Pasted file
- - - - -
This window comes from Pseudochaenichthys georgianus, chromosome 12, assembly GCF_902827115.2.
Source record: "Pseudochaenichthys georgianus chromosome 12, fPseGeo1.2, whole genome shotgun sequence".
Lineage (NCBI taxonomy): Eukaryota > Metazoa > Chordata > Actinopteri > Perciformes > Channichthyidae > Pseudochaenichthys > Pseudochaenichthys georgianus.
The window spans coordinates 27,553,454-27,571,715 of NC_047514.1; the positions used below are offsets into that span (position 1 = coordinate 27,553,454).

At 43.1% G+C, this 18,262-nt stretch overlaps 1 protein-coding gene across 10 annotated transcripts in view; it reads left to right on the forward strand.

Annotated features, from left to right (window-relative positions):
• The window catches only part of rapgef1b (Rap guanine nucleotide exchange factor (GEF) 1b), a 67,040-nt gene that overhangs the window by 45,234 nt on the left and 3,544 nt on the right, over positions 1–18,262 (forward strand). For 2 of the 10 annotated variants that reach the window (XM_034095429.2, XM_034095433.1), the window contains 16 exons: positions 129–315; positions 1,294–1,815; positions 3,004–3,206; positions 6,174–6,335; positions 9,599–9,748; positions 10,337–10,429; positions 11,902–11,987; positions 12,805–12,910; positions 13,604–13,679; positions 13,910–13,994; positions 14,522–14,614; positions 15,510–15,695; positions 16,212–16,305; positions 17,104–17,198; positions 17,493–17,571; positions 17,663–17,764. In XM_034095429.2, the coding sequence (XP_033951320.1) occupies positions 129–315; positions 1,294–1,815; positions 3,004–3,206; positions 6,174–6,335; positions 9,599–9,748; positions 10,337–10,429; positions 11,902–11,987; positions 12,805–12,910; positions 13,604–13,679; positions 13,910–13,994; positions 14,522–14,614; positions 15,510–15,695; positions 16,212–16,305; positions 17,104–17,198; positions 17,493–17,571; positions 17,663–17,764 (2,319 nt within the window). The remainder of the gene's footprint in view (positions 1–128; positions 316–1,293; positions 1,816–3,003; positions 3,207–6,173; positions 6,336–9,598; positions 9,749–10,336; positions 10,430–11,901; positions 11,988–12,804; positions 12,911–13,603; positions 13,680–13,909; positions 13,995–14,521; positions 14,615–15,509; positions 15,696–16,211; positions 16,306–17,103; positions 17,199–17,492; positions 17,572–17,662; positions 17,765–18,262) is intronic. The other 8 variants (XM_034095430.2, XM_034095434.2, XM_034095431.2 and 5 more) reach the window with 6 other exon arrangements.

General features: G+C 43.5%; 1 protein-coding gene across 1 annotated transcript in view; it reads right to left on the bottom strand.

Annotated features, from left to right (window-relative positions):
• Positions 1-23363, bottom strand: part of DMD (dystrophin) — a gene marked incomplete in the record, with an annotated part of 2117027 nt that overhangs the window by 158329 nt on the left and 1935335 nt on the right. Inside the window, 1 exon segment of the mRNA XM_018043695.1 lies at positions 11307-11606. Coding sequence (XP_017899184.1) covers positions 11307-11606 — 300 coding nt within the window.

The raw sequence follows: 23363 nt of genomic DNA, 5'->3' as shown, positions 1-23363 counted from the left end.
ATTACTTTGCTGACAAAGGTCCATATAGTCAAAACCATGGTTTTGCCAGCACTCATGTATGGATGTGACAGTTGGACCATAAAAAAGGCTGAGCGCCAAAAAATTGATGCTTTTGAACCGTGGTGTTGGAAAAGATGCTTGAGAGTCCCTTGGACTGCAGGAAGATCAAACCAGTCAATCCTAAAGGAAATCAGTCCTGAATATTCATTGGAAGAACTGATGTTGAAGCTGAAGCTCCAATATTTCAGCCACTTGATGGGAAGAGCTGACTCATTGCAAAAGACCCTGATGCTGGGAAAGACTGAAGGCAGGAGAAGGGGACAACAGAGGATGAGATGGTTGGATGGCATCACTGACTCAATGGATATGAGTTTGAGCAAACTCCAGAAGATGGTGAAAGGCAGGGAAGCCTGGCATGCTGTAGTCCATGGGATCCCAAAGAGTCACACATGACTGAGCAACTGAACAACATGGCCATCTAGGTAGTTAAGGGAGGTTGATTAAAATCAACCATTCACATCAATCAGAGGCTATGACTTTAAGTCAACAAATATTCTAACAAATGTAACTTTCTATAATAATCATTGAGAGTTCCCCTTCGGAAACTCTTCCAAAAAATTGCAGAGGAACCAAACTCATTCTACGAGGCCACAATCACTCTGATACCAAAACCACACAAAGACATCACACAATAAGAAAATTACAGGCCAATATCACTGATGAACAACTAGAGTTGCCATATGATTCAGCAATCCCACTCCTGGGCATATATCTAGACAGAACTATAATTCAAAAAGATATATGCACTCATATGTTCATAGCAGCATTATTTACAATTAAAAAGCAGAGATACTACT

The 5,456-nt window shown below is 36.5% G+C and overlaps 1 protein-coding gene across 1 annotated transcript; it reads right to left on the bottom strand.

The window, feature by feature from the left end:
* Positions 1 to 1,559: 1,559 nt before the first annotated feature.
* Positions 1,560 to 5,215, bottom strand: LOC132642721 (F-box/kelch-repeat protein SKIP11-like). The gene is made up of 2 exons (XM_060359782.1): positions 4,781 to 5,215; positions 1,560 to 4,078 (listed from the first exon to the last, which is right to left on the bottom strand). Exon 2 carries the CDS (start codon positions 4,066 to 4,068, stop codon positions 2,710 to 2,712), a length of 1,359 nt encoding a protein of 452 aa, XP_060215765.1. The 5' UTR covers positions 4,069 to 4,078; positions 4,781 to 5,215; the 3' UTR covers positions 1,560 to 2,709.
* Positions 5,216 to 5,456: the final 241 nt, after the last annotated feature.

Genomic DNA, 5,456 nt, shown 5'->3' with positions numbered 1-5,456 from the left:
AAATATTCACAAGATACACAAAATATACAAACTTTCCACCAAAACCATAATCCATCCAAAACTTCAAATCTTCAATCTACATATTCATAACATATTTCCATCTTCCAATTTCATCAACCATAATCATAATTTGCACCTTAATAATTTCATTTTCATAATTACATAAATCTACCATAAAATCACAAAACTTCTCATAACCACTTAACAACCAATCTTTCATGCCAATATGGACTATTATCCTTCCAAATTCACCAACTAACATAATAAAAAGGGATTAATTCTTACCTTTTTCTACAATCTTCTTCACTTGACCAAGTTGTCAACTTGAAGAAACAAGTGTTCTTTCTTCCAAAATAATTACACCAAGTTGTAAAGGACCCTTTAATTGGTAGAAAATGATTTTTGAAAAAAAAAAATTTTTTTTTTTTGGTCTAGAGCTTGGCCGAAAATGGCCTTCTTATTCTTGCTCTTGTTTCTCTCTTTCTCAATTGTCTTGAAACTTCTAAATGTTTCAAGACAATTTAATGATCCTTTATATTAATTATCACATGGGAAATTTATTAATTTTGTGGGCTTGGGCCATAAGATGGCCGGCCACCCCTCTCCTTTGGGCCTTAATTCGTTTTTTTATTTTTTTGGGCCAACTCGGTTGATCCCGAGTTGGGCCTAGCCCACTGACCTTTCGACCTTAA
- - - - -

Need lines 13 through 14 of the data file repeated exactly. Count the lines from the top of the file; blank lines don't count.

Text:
The 5,456-nt window shown below is 36.5% G+C and overlaps 1 protein-coding gene across 1 annotated transcript; it reads right to left on the bottom strand.

The window, feature by feature from the left end: